The Federal Employers Liability Act protects railroad workers injured on the job. It does not, though, guarantee swift justice for you and your loved ones.

First you suffer an injury that puts you out of work for weeks, months or even the rest of your life. Then you may wait months or even years to receive compensation for your pain and suffering.

Beginning the FELA process

One of the first steps is reporting your injury to the company, which then stages its own inquiry. The investigation looks into who was at fault and the extent of your injuries. It is not difficult to guess whose side the railroad is on.

If you do not agree with the company report, you can file a grievance. The company usually has three weeks to respond, which can lead to a deposition process. This is where frustrating delays can begin. The procedure includes interviews, document production and sworn statements to a court officer. The time and cost add up while you are still out of work.

Continuing the FELA process

If you cannot reach an agreement, you head to court for litigation. Either a judge or jury will decide your case. Or a judge can instead order mediation between you and your employer. This is another chance for delay if it turns out to be a waste of time.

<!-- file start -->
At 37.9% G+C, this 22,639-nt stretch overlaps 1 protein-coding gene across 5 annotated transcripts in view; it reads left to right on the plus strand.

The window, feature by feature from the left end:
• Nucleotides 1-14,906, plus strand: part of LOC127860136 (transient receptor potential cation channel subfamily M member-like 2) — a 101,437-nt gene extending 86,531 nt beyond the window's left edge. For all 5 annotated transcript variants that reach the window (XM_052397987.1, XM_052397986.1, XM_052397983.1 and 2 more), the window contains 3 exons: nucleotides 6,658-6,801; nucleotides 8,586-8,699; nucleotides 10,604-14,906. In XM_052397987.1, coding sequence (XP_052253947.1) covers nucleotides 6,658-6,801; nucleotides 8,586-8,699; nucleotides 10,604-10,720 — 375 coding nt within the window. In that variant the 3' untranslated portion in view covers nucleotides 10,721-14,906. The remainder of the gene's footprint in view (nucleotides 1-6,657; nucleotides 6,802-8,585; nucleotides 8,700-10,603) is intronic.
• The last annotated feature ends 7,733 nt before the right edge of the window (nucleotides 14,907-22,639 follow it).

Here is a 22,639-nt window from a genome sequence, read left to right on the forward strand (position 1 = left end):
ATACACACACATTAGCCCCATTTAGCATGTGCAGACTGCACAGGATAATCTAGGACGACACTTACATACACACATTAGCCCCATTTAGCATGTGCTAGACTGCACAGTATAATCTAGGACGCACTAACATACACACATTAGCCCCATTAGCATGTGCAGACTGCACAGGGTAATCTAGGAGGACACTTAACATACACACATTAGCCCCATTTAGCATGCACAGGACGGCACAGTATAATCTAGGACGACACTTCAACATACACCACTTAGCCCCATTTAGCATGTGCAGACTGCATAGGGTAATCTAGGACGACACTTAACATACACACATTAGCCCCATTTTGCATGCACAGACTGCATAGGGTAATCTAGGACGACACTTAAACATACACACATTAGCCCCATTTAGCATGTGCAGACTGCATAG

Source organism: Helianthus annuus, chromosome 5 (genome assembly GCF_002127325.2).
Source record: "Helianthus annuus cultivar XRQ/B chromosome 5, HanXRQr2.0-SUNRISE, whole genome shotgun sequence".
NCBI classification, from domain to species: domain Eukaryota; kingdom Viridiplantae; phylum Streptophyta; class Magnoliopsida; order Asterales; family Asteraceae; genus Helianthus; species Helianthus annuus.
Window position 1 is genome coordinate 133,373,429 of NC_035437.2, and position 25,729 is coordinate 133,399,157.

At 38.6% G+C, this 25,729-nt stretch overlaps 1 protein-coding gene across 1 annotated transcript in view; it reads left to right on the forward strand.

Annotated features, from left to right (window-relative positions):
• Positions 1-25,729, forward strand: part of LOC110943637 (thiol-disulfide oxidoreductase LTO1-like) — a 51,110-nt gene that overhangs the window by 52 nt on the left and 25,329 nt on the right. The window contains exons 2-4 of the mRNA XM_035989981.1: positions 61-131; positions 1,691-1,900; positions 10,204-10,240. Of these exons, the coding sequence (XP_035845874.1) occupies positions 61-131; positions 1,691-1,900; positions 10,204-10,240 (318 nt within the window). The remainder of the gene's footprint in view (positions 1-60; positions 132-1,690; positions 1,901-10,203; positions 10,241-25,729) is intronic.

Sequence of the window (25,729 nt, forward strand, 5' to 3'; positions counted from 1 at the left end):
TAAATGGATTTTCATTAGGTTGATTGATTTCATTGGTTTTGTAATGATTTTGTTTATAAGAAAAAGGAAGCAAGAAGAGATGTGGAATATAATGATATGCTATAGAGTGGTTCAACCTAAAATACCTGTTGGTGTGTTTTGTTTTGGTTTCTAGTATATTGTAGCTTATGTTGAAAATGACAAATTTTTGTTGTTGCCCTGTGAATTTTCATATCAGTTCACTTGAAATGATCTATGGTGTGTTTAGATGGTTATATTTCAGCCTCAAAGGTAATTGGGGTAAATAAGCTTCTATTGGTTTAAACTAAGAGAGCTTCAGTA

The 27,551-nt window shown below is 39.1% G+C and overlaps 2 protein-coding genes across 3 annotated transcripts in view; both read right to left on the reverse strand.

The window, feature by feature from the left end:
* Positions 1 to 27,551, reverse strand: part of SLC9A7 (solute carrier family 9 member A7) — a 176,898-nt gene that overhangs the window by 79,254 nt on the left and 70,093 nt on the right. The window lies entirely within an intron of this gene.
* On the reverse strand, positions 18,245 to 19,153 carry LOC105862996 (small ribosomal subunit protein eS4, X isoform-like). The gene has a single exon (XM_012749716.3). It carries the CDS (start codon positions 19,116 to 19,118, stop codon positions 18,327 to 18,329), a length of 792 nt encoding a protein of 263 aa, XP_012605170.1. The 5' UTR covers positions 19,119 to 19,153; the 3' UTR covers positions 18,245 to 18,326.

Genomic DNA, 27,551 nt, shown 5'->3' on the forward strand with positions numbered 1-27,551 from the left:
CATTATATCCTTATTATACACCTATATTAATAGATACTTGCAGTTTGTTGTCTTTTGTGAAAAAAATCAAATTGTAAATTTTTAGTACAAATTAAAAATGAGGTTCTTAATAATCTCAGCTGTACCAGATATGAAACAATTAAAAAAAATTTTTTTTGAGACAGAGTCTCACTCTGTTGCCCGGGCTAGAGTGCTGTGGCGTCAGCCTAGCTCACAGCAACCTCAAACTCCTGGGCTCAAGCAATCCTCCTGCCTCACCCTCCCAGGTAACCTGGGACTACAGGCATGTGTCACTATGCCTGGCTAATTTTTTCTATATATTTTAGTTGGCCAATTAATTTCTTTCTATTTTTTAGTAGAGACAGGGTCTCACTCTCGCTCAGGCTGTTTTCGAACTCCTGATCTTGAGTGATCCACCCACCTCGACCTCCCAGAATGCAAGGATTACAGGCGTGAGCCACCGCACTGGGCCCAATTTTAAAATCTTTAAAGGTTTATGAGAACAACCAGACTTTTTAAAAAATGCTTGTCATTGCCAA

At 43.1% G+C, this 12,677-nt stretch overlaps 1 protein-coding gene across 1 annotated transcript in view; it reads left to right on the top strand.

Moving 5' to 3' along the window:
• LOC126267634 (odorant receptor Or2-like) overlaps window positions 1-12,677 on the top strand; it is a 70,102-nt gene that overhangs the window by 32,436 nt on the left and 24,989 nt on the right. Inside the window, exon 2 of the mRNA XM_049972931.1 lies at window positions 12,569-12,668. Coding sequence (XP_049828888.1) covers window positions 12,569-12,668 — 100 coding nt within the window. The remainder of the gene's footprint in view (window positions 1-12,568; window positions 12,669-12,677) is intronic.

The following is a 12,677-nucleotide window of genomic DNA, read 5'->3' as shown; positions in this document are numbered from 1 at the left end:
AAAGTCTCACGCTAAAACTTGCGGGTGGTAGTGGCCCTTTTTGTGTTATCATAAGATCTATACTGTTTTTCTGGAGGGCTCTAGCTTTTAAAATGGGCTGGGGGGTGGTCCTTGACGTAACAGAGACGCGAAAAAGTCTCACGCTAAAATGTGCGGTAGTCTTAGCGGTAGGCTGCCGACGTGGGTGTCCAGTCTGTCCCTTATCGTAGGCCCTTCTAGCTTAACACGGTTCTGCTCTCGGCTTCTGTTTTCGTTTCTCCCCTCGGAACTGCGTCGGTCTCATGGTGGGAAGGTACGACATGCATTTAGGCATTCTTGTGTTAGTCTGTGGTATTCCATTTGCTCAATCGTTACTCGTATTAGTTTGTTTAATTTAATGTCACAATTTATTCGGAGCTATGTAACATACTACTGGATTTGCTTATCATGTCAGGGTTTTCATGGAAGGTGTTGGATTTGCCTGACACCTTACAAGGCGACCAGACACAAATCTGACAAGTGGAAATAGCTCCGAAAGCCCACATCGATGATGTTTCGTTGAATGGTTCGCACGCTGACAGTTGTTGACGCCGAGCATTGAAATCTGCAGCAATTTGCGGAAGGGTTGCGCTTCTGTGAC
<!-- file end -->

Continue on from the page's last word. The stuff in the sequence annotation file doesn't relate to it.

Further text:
Your employer also can fight you at trial through motions to dismiss your claim and appeals. The company will present its own evidence and witnesses, further drawing out the case. The company may be hoping you will give up or accept a lesser settlement.

FELA gives injured workers the support they need to seek fair compensation. In practice, though, it is complex legislation that requires expertise to understand.

Taking advantage of the FELA process

The railroad industry has an unfortunate history of denying responsibility for injuries. In fact, this is why FELA exists.

As you battle your injuries, you also are fighting forces beyond your control. FELA can help even the odds.